Were you impressed by the flashy lights and fancy sales people from inBloom who told you what a brilliant visionary you were for agreeing to pioneer this inBloom Hustle, which is little more than a romanticized Hutzler Banana slicer?

I know many people are dazzled by new technology and want to be thought of as technologically savvy. I’m sure inBloom came in and gave you a line that sounded pretty good, and made you think you really needed their stuff and you really knew your stuff for agreeing with them. I imagine the presentation went something like this presentation of the Hutzler Banana Slicer to an assortment of curious wild monkeys.

At least, I sure hope that’s all that is going on here. Because Cynthia, if you were not simply out of your league on the IT aspect of this project, then you are intentionally misleading the parents you serve and harming the children you are supposed to protect. I would withdraw from this real life IT infomercial you’ve landed yourself in and work with you IT folks to build some real solutions. Whoever is buying dozens of incompatible software packages is costing you a lot of money and lost productivity. If that is you, then the best IT decision you can make going forward is to not make any more IT decisions and leave those decisions to someone more qualified. . .like a monkey.

11 thoughts on “inBloom is the IT equivalent to the Hutzler Banana Slicer

  1. funny that a techie like Jason has this take on it and all these non-techy, and thus impressionable, types are all-in whole-hog on this newfangled whizbang schtuff. Really well-done, especially the Most Interesting Man In the World image– now THAT’s funny.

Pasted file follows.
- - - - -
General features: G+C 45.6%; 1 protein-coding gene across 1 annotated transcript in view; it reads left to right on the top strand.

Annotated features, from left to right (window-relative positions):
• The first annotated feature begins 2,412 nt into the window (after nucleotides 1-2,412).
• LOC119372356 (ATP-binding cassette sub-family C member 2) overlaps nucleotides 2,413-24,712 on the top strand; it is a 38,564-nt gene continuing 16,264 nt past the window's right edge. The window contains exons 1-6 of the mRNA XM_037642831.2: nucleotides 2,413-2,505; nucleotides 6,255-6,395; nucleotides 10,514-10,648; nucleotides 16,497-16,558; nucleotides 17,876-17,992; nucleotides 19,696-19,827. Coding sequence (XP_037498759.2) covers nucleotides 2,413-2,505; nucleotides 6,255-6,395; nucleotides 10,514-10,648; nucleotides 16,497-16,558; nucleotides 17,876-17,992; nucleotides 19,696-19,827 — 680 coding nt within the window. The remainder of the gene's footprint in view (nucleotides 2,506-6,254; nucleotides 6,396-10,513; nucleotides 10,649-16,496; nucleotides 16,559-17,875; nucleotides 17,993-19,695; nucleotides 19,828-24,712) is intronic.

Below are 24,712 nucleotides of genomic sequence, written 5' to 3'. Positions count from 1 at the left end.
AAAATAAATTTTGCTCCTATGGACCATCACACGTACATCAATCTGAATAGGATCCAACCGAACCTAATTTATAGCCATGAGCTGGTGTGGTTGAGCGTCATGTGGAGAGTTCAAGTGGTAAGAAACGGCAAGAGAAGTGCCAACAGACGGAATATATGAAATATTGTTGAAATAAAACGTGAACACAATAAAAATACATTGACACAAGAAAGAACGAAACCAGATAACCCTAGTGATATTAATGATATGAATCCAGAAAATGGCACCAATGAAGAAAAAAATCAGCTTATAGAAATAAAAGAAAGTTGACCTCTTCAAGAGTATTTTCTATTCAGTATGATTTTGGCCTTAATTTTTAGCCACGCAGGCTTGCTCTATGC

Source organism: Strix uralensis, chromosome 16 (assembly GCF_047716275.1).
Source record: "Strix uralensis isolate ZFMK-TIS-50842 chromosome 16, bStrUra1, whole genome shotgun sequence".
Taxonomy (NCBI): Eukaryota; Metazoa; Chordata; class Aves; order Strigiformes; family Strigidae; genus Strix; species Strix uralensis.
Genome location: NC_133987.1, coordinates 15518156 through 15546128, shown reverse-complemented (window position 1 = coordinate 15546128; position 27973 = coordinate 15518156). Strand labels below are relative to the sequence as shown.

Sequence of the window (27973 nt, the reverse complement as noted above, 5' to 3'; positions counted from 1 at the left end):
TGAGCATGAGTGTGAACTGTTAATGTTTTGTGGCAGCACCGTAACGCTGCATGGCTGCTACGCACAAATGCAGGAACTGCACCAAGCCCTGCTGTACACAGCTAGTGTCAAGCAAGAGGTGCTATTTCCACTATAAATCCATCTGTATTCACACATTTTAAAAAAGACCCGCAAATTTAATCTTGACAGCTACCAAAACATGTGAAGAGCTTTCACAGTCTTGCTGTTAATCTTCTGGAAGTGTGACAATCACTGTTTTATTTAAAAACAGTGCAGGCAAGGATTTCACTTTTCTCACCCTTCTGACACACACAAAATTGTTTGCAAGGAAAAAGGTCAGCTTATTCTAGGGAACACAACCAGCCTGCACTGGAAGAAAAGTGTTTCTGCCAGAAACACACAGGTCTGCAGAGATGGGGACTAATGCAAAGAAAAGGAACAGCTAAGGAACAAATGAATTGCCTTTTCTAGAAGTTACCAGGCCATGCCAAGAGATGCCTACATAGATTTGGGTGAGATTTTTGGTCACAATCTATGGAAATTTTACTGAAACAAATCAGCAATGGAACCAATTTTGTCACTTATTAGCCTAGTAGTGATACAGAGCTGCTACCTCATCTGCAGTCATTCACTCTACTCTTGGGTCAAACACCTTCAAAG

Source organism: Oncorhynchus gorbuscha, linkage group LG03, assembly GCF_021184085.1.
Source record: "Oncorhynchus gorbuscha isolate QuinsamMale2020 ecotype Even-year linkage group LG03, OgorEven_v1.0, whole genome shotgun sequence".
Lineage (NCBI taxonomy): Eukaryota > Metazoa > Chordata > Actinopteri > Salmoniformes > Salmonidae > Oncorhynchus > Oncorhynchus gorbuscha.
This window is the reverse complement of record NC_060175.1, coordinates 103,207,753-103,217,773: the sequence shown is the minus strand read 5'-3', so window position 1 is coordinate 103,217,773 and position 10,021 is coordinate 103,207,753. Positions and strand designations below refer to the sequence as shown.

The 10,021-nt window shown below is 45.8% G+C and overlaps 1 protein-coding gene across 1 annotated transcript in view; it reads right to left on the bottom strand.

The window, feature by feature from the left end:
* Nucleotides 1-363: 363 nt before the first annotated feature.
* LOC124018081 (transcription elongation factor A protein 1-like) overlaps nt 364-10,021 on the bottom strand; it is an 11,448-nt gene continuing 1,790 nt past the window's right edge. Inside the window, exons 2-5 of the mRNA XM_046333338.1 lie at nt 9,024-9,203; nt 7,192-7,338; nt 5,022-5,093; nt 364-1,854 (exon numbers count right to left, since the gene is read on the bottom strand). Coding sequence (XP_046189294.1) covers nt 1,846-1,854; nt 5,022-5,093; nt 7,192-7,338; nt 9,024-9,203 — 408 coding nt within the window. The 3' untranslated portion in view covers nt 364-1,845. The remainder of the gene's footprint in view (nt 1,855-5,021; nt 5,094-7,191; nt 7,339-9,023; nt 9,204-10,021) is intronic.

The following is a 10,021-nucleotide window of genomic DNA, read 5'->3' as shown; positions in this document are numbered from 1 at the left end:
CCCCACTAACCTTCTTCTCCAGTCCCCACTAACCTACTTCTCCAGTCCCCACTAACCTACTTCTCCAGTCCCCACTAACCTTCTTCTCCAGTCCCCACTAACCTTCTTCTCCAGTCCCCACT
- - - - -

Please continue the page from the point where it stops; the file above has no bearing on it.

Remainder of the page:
1. I like technology. I work in the technology sector. Privacy is one of my/our utmost concerns. I intensely dislike the misuse of it and cavalier attitude toward privacy and safety. Call it a pet peeve.

      1. Understood, agreed and appreciated. And meanwhile the non-techies are susceptible to the newest fangled bright shining “cutting edge” objects.

  2. I wonder who thought of the dumb name InBloom. It sounds like a synonym for puberty or for a female’s time of the month. I’ll leave it to others to make the jokes now.

  3. Cc,

    With all due respect, you’re a moron.

    1) InBloom is free for schools. It’s a non-profit organization.
    2) OS X Mountain Lion is an operating system, not a system like active directory
    3) JeffCo is not the only school that has this problem. Sit in any school back office in the country and you will see most of the time people are just working in excel reconciling data. It’s just where the industry is.